Novel vaccine platform against COVID-19 based on engineered human mesenchymal stem cells

In a recent groundbreaking bioRxiv* paper, Chinese researchers describe a novel approach towards coronavirus disease (COVID-19) vaccine design based on engineered human mesenchymal stem cells, with favorable and promising antibody response.

Mesenchymal stem cells labeled with fluorescence molecules. Image Credit: Vshivkova / Shutterstock
Mesenchymal stem cells labeled with fluorescence molecules. Image Credit: Vshivkova / Shutterstock

Scientists worldwide are working at an unprecedented pace to find a vaccine against severe acute respiratory syndrome coronavirus 2 (SARS-CoV-2), the causative agent of the COVID-19 pandemic. Although several vaccine candidates turned into real frontrunners, there is still a long way until we have one ready for public use.

Such global effort was facilitated by detailed molecular characterization of SARS-CoV-2 since the start of the pandemic. Today we know that, among some other viral constituents, structural nucleocapsid protein (N-protein) can prompt a dominant and long-lasting immune response.

However, major weak spots of current vaccine candidates are low efficiency, immune adaptability, tolerability, and safety. Furthermore, most of the vaccines fail to address the modification that arises in the host during viral replication. All of this means that the preclinical hunt for promising vaccine candidates is far from over.

Recently, Junhua Liu, Huping Jiao, and Xiushan Yin – three Chinese researchers with multiple affiliations – elegantly demonstrated that the modified mesenchymal stem cells expressing SARS-CoV-2 proteins could be used as a novel and effective vaccine platform.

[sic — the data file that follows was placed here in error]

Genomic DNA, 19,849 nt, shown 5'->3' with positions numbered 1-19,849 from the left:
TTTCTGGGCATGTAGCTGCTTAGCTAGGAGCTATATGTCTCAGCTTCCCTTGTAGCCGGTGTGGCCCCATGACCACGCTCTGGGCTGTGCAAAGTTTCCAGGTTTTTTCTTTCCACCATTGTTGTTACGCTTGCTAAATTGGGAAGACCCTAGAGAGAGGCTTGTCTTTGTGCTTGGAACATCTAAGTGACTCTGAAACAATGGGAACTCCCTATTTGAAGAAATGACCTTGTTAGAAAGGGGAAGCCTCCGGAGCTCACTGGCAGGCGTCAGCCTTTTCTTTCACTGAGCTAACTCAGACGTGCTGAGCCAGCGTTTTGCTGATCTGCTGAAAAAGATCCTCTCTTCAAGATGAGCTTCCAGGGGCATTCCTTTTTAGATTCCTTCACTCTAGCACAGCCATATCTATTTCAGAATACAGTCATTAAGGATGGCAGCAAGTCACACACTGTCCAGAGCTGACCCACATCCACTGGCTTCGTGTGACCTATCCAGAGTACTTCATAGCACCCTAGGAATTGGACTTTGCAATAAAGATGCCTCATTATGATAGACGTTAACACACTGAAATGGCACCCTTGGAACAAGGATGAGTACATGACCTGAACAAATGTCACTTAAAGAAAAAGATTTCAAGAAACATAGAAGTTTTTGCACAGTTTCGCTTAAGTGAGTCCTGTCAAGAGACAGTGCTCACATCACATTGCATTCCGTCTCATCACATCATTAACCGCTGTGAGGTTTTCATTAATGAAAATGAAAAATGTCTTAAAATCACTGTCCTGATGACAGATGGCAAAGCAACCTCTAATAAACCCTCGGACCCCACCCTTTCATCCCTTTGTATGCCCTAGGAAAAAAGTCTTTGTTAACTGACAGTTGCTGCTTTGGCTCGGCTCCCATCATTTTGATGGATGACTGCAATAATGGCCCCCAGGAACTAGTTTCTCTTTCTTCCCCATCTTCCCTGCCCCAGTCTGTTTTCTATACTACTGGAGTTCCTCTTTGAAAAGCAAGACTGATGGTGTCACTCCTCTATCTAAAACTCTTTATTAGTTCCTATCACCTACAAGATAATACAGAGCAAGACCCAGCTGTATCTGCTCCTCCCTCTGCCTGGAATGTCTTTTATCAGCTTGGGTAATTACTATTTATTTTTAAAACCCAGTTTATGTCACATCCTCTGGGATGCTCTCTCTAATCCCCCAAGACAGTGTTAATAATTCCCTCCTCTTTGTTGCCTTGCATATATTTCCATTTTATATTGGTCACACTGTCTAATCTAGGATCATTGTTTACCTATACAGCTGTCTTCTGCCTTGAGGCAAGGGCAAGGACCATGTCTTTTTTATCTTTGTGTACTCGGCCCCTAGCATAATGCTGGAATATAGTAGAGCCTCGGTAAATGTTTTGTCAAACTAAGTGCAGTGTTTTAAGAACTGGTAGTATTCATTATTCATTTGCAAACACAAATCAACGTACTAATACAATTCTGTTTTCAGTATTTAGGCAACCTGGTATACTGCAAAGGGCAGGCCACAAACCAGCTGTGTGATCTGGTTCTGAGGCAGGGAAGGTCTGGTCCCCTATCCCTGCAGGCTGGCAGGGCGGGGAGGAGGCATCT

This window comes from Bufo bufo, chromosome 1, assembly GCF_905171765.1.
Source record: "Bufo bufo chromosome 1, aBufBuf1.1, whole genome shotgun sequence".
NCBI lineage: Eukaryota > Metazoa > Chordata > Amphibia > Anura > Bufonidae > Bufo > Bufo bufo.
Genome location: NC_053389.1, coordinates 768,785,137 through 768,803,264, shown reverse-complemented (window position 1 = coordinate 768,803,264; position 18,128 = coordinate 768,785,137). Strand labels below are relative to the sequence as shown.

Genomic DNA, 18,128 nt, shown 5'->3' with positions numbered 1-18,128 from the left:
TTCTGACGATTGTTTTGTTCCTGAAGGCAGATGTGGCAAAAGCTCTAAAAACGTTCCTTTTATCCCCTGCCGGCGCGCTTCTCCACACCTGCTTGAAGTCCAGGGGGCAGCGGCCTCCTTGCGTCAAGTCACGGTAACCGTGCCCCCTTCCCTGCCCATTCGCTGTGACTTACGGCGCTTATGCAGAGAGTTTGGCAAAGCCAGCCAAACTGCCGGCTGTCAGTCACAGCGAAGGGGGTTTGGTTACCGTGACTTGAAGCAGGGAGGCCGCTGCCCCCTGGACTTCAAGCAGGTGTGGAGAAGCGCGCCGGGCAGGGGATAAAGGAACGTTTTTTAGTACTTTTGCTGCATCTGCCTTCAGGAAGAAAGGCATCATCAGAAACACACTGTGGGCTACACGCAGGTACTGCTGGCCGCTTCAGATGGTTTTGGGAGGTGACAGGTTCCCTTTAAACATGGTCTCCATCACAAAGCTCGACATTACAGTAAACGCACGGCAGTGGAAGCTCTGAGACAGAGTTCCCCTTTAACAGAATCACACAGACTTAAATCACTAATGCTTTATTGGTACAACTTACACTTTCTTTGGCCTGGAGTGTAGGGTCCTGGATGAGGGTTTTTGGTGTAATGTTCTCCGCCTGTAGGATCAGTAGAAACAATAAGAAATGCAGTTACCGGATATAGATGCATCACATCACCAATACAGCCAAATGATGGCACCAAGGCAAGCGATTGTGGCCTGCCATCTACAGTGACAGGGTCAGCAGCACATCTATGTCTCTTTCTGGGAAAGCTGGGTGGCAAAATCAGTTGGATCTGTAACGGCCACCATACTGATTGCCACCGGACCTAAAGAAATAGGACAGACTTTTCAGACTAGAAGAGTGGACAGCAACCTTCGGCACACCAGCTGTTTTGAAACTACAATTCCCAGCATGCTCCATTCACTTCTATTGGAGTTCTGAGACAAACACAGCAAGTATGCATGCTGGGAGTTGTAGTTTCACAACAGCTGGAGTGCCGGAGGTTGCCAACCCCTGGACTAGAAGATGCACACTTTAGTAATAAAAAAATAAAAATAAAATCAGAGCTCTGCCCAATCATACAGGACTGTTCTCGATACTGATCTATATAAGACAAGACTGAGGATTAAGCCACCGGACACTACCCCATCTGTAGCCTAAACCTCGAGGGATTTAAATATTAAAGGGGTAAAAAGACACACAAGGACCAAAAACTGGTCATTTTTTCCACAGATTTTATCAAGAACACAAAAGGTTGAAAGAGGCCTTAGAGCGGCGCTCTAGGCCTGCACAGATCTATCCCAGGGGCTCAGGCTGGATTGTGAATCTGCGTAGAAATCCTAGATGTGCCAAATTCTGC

Transfecting mesenchymal stem cells with N-protein

For the purposes of this study, the researchers used allogeneic mesenchymal stem cells that are basically a norm in transplantation-based cell therapy. More specifically, mesenchymal stem cells derived from the human umbilical cord were isolated and evaluated by flow cytometric analysis and functional assay.

After passaging them for four times, primary mesenchymal stem cells were transfected with a plasmid expressing N-protein, achieving average transfection efficacy of 20 percent after 48 hours.

The resulting mesenchymal-SARS-CoV-2-N cells were used for mice injection. A total of one million modified mesenchymal stem cells were inoculated in mice either intramuscularly or subcutaneously in order to enable the production of vaccine antigens in vivo.

Blood samples were taken from mice 20 days after vaccination. At the same time, 5-8 wild mice were randomly selected from the same batch before injection in order to use their sera as negative controls. The enzyme-linked immunosorbent assay (ELISA) was used to appraise the ability to produce antibodies against N-protein.

A schematic diagram of the one-dose MSCs injection Four groups of mice were given a single dose of intramuscular injection with the several type engineered MSC. Similarly, the other four groups of mice were given another subcutaneous injection for the same experiment. After two weeks later, blood sample was collected for ELISA.